Rather than finding offense for herself, forward Shakira Austin kicked out to the corner for Ashley Owusu. The guard pump-faked, freezing her defender long enough to swing the ball to guard Taylor Mikesell for the open 3-pointer.

Ball movement was the focus from then on as the Maryland women’s basketball team tallied 23 assists on 33 field goals in an 88-54 win over George Washington on Wednesday night.

Mikesell led her team with 19 points and hit five triples for the second consecutive contest, benefitting from Maryland’s commitment to playing offense inside-out and turning defensive stops into quick scores.

“I liked how we set the tone early, especially with our defense,” coach Brenda Frese said. “[Taylor has] been ready from the tip … she’s really locked-in in the last two-to-three weeks defensively. Her game has become really well-rounded and just makes us a better team.”

Maryland hit the ground running with Owusu finding guard Mikesell on a cross-court pass for an open midrange jumper in the game’s opening seconds, the first of Owusu’s six first-half assists.

After forcing a shot-clock violation on George Washington’s first offensive possession, forward Kaila Charles swished a pull-up jumper from the left elbow to put the Terps firmly in control early.

Getting Austin the ball on the block was the game plan in the halfcourt, allowing her to assess how the defense reacted to her inside presence. She would then either use her size to get an easy layup or find open shooters if their matchup came to help.

The strategy worked all night as the 6-foot-5 sophomore dished out four assists, tying her career-high for the second consecutive game after having no more than two in any prior game. She was a force on the other end, too, masking defensive lapses with four blocks and four steals.

“I could swear I had more than four [assists], but it’s just knowing where the help comes from and being patient with the ball,” Austin said. “The shooters stay out on the wing and they know that the [defenders] are going to collapse on me, so I just find them.”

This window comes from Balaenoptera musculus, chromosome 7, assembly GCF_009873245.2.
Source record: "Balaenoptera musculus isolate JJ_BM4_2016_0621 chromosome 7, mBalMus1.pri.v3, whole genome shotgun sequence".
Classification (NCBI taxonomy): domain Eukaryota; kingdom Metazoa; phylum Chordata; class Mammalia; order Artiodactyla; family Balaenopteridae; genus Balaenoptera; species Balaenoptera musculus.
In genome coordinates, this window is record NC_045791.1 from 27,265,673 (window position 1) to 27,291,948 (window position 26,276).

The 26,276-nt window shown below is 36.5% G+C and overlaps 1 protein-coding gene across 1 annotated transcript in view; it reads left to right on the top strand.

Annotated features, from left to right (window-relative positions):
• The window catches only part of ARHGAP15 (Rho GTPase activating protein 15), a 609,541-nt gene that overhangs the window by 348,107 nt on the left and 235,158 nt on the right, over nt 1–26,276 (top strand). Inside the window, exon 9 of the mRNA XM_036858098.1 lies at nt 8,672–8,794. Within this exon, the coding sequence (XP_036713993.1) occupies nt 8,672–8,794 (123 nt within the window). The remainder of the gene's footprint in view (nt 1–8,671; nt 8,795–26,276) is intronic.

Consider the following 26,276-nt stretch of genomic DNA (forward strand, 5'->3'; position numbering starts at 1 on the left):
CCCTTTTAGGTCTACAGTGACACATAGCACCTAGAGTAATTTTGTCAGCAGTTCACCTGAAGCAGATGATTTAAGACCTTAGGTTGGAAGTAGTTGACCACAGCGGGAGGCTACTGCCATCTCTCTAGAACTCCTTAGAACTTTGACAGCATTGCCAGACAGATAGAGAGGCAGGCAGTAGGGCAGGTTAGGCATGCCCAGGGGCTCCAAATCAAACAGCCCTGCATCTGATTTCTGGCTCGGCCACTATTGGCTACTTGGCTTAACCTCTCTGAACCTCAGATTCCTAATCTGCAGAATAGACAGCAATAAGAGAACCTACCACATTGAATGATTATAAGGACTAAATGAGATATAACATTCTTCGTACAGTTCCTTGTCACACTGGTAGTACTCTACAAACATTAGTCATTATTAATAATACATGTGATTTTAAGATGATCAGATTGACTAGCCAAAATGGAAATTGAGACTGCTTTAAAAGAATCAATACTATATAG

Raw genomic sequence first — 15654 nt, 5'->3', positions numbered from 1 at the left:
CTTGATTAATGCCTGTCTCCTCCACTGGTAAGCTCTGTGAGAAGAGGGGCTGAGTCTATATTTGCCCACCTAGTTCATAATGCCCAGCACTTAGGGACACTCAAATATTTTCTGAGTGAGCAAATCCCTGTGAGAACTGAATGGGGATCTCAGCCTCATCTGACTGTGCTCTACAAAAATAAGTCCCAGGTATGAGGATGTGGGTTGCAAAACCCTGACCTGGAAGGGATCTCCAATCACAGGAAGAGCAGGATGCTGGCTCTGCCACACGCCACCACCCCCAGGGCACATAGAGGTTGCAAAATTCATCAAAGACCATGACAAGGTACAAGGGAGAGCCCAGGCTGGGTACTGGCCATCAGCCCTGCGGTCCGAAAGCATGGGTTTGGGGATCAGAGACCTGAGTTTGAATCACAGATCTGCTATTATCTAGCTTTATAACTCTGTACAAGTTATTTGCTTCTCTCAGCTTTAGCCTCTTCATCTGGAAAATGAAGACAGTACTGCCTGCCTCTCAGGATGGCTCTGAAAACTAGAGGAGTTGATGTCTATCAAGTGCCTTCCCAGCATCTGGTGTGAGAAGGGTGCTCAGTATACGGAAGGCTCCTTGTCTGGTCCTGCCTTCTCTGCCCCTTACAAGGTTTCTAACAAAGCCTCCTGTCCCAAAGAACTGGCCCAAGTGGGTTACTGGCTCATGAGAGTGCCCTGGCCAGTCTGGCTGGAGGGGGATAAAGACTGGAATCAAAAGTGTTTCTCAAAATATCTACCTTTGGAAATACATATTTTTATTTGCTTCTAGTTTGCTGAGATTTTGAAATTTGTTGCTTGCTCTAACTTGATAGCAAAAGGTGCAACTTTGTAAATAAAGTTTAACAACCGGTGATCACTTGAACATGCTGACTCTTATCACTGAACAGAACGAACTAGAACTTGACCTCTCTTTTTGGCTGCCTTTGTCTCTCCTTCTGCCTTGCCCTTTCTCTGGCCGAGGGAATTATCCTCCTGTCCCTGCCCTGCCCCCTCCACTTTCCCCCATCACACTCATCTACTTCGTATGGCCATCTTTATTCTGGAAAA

The team started the second frame much the same, employing its full-court trapping defense and running well in transition. But the Colonials’ 10-2 run midway through the quarter exploited Maryland’s waning focus and cut the deficit to 12.

With her team losing the rebound battle by 10 after George Washington caught fire, Frese called a 30-second timeout that recalibrated and revitalized the Terps. Back-to-back 3-pointers from Mikesell and forward Faith Masonius sparked an 11-0 sequence soon after that helped stretch the lead to 22 by halftime.

“Rebounding is still an area of concern. I think from our end [there’s] obviously not as many [offensive] boards for us to go get because we’re shooting it at such a high rate, so not a concern there,” Frese said. “But obviously on the defensive end that’s a discipline to a mentality to box out … the next area for us to be well-rounded is on the rebounding end.”

The Terps came out of the break ready to run away with the game, displaying more determination on the glass and a desire to get to the free-throw line, hitting 6-of-8 attempts in the frame.

Maryland continued to share the ball well and consistently made the extra pass, forgoing good shots for great ones en route to a 54.1 shooting percentage in the contest. Owusu and Austin set the offensive tone, Mikesell shot lights out and the Terps never looked back.

While she scored a season-low eight points, Owusu tied her career-high with nine assists and pushed the tempo all night. Austin, who played with Owusu before coming to Maryland, said she’s glad her chemistry with the point guard translated to the collegiate level and is helping the offense thrive.

Forward Blair Watson put the game out of reach with consecutive makes from behind the arc in the opening minutes of the fourth quarter. The team cruised to a 34-point victory from then on, with guard Diamond Miller notching five points, two blocks and a steal in the game’s final minutes.

“It’s something we’ve really spent a lot of time talking about, what our identity is going to be. That our offense can’t be that if our shots aren’t falling then we can’t play defense, it’s got to be wired the other way around,” Frese said. “We’ve definitely bought into that. I think you’re able to see the mentality from the defensive end that they’re really starting to set the tone with.”